Working from home inevitably means less contact with senior colleagues in-person, many of whom are wells of information about the industry and a great support tool for junior PRs. How do you ensure you are still reaping the benefits of their knowledge when working from home?
Analisse: I think the key to our working from home policy was to mirror as much of office life at home as possible. We started each morning with our usual team catch-up which we maintained through using Teams and Zoom. This was a good opportunity to have some face time and check in with how everyone was going. In addition, we introduced an end of day catch-up to give everyone the chance to unpack their day. Asides from that, we continued all our usual project catchups and brainstorms virtually which meant that we could still have that regular communication with senior colleagues and continue to learn from them and receive their feedback and insights.

Georgia: I am very lucky in the fact that I still have quite a bit of face-time with senior colleagues in the business (albeit via video call). While working from home is very much second nature these days, Weber Shandwick has done a fabulous job, particularly in the early stages of working from home, at making sure employees felt connected to one another and supported by each other. Initiatives such as fortnightly "Weber Sessions", where senior employees in the business host lunch-and-learn style training sessions, and regional "We Stand Together" sessions, has given me opportunities to connect with senior leaders across the APAC region and reap the benefits of their knowledge, despite not being in an office environment with them.

Danielle: In today’s digital age, there are so many ways to stay connected, so I don’t think WFH should hinder junior PR professionals’ career development. As an Account Manager, a key part of my role is mentoring and supporting my junior team. During WFH we have established regular Zoom catchups for both client activity and professional development. As a broader team, we also have weekly meetings to connect and share information. If you have established a positive workplace culture of openness and connectivity, emerging professionals should still feel they can reach out when needed and leverage senior team members as mentors. Similarly, senior staff should be checking in with juniors to make sure they feel supported during this time.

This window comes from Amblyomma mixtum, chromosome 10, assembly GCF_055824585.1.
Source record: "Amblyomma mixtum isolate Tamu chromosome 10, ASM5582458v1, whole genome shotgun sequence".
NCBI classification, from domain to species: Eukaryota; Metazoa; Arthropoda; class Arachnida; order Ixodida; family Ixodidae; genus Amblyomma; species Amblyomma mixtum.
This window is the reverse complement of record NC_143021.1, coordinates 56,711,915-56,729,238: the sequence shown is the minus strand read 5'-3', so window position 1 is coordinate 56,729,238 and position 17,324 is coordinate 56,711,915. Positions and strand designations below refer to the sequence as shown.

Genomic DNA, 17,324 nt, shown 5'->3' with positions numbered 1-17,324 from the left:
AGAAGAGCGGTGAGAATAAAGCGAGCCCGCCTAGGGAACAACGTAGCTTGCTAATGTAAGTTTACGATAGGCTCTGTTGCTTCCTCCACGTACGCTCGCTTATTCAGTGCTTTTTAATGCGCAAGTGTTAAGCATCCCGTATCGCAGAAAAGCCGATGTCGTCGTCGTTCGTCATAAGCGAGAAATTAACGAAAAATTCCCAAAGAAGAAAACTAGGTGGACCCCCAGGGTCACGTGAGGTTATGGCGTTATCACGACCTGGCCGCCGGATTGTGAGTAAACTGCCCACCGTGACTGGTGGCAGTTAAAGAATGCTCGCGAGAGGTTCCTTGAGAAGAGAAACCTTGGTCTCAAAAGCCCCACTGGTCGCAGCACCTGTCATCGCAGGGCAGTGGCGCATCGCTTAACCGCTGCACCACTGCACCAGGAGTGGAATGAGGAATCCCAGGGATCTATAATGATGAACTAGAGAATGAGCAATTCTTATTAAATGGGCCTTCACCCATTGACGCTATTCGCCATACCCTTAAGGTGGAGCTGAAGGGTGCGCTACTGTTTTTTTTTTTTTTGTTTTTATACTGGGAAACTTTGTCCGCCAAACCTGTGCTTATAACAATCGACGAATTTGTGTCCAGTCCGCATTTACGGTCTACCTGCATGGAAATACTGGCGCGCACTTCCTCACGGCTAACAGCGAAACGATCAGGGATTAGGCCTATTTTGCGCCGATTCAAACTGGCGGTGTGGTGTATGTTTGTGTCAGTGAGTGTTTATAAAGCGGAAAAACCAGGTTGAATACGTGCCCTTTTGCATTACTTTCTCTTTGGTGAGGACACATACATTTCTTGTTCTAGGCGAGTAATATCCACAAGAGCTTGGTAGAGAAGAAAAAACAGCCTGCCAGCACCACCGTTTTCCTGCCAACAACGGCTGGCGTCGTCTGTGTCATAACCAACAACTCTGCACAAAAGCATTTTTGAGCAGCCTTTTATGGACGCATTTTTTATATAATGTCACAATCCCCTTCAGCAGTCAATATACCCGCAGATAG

How are you continuing to build your network when industry events are off the cards for now?
Analisse: All of us here at FORWARD have been taking advantage of the wealth of virtual industry events and training programmes that have been offered throughout the year including Telum Talks and most recently the PRIA conference workshops. We have also pivoted our work to the current situations, for instance we have been hosting virtual media events which was a great opportunity to "see" the media again after a long year of no physical contact. Additionally, while traditional coffee catch-ups with media have been off the cards, we have instead been touching base to see if journalists are available for a Zoom call as a way of keeping up with what is happening within their publications. 

Sarah: Building a network has never been more important! Some of the innovative ways we’ve been doing this at Weber Shandwick includes participating in an IPG-wide mentorship programme. This programme matches senior members of management and specialists from other agencies under the IPG network to junior team members like myself and Georgia. This has been so helpful as it gives you a sounding board that understands the pressure and uniqueness of our work but can also offer really valuable and seasoned advice. I’d encourage any junior PR professional to find themselves a mentor if they can. Other ways I’ve been building my network include sharing more of my wins on LinkedIn and coordinating virtual coffee meet and greets with media. If there’s someone you’d like to know more about in your industry or in the media, there’s really nothing stopping you reaching out and suggesting a virtual coffee - it could be an incredibly valuable connection later on.

Danielle: I am a member of the PRIA NSW Young Guns Committee and we are focused on ensuring networking and learning opportunities continue in a WFH environment, especially for young professionals. We had our digital PRinks Christmas event on the 9th December, which was a night of digital networking, trivia, and Christmas cheer. We also have a great line up of events for 2021. I really encourage people to follow our Facebook page if they are keen to network and stay connected with the industry.

What are you currently doing to keep across media and industry trends? Where do you access online resources? Can you recommend some?